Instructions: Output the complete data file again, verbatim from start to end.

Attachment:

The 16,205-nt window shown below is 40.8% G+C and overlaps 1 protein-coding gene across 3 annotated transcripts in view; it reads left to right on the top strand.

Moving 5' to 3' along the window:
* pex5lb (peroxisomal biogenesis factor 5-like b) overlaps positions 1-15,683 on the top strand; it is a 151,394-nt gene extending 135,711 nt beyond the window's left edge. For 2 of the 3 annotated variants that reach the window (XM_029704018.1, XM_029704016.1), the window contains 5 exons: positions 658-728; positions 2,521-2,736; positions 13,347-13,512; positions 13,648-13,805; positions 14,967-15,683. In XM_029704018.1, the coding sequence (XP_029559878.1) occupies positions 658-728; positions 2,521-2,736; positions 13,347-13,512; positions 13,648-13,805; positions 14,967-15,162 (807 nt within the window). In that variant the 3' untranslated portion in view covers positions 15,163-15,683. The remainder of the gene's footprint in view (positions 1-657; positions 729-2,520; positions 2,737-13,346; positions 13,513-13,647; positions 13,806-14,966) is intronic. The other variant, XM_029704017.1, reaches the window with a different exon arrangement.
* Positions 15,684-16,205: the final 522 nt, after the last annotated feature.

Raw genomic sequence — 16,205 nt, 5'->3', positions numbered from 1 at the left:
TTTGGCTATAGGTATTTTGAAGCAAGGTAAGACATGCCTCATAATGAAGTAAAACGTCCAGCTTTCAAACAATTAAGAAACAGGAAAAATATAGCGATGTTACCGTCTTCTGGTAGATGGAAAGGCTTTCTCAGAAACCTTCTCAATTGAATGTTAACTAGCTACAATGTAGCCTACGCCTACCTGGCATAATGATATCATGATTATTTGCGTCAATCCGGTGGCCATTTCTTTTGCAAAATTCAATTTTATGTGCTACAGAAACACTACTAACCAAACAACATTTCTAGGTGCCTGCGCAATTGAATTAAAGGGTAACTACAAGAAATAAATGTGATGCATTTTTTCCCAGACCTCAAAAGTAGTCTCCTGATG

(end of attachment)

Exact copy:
The 16,205-nt window shown below is 40.8% G+C and overlaps 1 protein-coding gene across 3 annotated transcripts in view; it reads left to right on the top strand.

Moving 5' to 3' along the window:
* pex5lb (peroxisomal biogenesis factor 5-like b) overlaps positions 1-15,683 on the top strand; it is a 151,394-nt gene extending 135,711 nt beyond the window's left edge. For 2 of the 3 annotated variants that reach the window (XM_029704018.1, XM_029704016.1), the window contains 5 exons: positions 658-728; positions 2,521-2,736; positions 13,347-13,512; positions 13,648-13,805; positions 14,967-15,683. In XM_029704018.1, the coding sequence (XP_029559878.1) occupies positions 658-728; positions 2,521-2,736; positions 13,347-13,512; positions 13,648-13,805; positions 14,967-15,162 (807 nt within the window). In that variant the 3' untranslated portion in view covers positions 15,163-15,683. The remainder of the gene's footprint in view (positions 1-657; positions 729-2,520; positions 2,737-13,346; positions 13,513-13,647; positions 13,806-14,966) is intronic. The other variant, XM_029704017.1, reaches the window with a different exon arrangement.
* Positions 15,684-16,205: the final 522 nt, after the last annotated feature.

Raw genomic sequence — 16,205 nt, 5'->3', positions numbered from 1 at the left:
TTTGGCTATAGGTATTTTGAAGCAAGGTAAGACATGCCTCATAATGAAGTAAAACGTCCAGCTTTCAAACAATTAAGAAACAGGAAAAATATAGCGATGTTACCGTCTTCTGGTAGATGGAAAGGCTTTCTCAGAAACCTTCTCAATTGAATGTTAACTAGCTACAATGTAGCCTACGCCTACCTGGCATAATGATATCATGATTATTTGCGTCAATCCGGTGGCCATTTCTTTTGCAAAATTCAATTTTATGTGCTACAGAAACACTACTAACCAAACAACATTTCTAGGTGCCTGCGCAATTGAATTAAAGGGTAACTACAAGAAATAAATGTGATGCATTTTTTCCCAGACCTCAAAAGTAGTCTCCTGATG